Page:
A Collection of Stranger Things

Celebrating its fiftieth anniversary, the Mornington Peninsula Regional Gallery (MPRG) presents ‘A Collection of Stranger Things’ to highlight and refamiliarise the public with rarely before seen artworks from their collection.

‘A Collection of Stranger Things’ is a curatorial collaboration between guest curator Patrick Pound, artist and Associate Professor of Art and Performance at Deakin University; Danny Lacy, MPRG Senior Curator and Narelle Russo, MPRG Collections Curator. Together, they have carefully selected artworks from the MPRG collection to sit alongside and complement the seldom seen works from the collectomania world of Patrick Pound.

‘It was a great opportunity to have a different perspective on the collection, and a great opportunity to bring people in to help us reveal some of the hidden treasures of the collection,’ comments Lacy.

The title, ‘A Collection of Stranger Things’, refers to the Netflix series Stranger Things, where life exists on a parallel plane with an upside-down world in an alternative dimension. Such is the curatorial process – in that the displayed objects and artworks have been turned upside down to create a world of alternative meanings and viewpoints.

Dusted and reawakened, artworks and objects that had previously lived solitary lives in the MPRG collection have been reactivated and reinvented. On display are a series of paintings, prints and drawings alongside Pound’s collections of found photographs and objects, carefully curated into a linear juxtaposition to form new visual connections from incongruous relationships. An abstract painting hangs amongst photographs pinned to the wall depicting people in active poses; items with no relationships, united by one-word themes; while figurines, books, prints, records and other memorabilia sit together in vitrines like archaeological artefacts. There are political hints in the show, such as references to colonial Australia and Captain Cook’s cottage.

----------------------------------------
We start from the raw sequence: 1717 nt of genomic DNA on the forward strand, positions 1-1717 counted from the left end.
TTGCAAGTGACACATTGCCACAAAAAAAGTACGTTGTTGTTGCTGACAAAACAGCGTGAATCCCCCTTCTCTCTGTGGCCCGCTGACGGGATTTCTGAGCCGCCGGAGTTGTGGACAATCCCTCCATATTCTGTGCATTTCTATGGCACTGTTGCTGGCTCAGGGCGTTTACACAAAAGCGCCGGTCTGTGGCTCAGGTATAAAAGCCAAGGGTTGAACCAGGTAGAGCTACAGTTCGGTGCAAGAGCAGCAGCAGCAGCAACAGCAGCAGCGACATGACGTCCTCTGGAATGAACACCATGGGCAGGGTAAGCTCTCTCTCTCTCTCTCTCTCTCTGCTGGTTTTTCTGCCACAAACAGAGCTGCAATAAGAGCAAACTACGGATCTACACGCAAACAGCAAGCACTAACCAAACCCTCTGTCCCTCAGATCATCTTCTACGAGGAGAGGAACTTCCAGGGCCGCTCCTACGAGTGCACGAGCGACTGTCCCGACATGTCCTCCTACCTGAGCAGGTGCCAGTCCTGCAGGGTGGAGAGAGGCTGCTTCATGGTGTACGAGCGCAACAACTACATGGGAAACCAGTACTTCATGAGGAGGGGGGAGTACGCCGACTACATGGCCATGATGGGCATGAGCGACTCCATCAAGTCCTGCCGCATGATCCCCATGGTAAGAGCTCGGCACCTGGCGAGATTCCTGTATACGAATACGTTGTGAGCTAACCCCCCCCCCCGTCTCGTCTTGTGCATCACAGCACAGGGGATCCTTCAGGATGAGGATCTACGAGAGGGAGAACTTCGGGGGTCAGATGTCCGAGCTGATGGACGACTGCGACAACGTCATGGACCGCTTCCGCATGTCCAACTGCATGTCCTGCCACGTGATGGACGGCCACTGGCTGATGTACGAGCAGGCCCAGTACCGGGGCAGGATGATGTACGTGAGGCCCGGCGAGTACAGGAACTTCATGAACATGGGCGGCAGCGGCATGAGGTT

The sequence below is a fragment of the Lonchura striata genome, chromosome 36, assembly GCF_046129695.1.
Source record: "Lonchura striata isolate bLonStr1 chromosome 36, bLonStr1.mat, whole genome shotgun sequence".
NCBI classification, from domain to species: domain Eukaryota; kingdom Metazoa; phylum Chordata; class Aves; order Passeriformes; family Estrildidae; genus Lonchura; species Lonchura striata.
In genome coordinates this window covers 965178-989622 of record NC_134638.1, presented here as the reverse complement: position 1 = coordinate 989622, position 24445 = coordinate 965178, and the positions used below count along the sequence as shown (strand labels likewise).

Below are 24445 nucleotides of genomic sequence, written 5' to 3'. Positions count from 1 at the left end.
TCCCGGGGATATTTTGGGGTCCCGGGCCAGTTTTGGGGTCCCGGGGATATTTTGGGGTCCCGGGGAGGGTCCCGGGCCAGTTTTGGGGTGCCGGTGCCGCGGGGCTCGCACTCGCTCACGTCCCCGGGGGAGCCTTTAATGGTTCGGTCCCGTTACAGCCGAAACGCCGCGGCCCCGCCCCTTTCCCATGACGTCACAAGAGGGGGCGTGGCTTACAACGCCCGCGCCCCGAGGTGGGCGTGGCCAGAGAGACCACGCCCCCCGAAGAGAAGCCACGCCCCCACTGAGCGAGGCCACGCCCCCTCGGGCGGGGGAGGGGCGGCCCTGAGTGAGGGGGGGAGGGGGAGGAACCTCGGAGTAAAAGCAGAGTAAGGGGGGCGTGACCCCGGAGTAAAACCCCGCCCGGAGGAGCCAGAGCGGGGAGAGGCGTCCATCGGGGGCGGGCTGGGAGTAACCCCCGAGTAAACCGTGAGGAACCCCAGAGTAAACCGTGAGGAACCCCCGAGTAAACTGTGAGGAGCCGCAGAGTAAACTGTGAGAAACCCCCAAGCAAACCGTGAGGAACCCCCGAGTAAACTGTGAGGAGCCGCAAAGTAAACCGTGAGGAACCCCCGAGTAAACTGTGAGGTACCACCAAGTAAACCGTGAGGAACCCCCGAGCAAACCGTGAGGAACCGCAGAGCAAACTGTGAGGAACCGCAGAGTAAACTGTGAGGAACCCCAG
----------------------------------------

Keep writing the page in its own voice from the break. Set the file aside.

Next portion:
The reinvigoration of these seemingly incongruous objects has created new narratives that explore the opportunities to reinvent and reverse the traditional approaches to displaying art collections within museums and galleries. Pound reflects, ‘a collection is like sleeping object, and I like to reactive them and to give them a new task that is meaningful to make you see the art again, to see things differently, and to see yourself and your relationship to things differently.’

Pound’s curatorial abilities are theatrical, presenting works as performances entwined with often humorous narratives. Each display differs in period, idea, style and meaning; yet, together the works form a palindrome of poetic stanzas – reinforcing the notion of a theatrical performance. As Pound describes, ‘I look for formal relationships – ideologic – I don’t care about stylish ones – relationships allow new systems, and new things to come into play; it opens it up, it becomes truly democratic and more poetic.’

Discarded photographs and objects that are entrenched in personal histories are recirculated back into the world as works of art. The artworks have no titles, and visually, the exhibition appears as one large collage. Between the three curators, the intent was to deliberately meddle with ideas and meanings to create a journey, and to entice the viewer to engage in a game of cryptic puzzles. Your role is to look at all the artworks and figure out how all the pieces fit together. By connecting the works and solving the riddles, the exhibition brings you into a visual cohesion between the MPRG art collection and the collection of Patrick Pound. ‘Patrick takes the weight off the MPRG artwork collection, and makes you look at it in a new physical design sort of way’, explains Russo, ‘but then the weight comes back to the artwork, creating an exhibition of balance.’

A Collection of Stranger Things
6 March – 26 April 2020 *currently closed until further notice
Mornington Peninsula Regional Gallery, Vic

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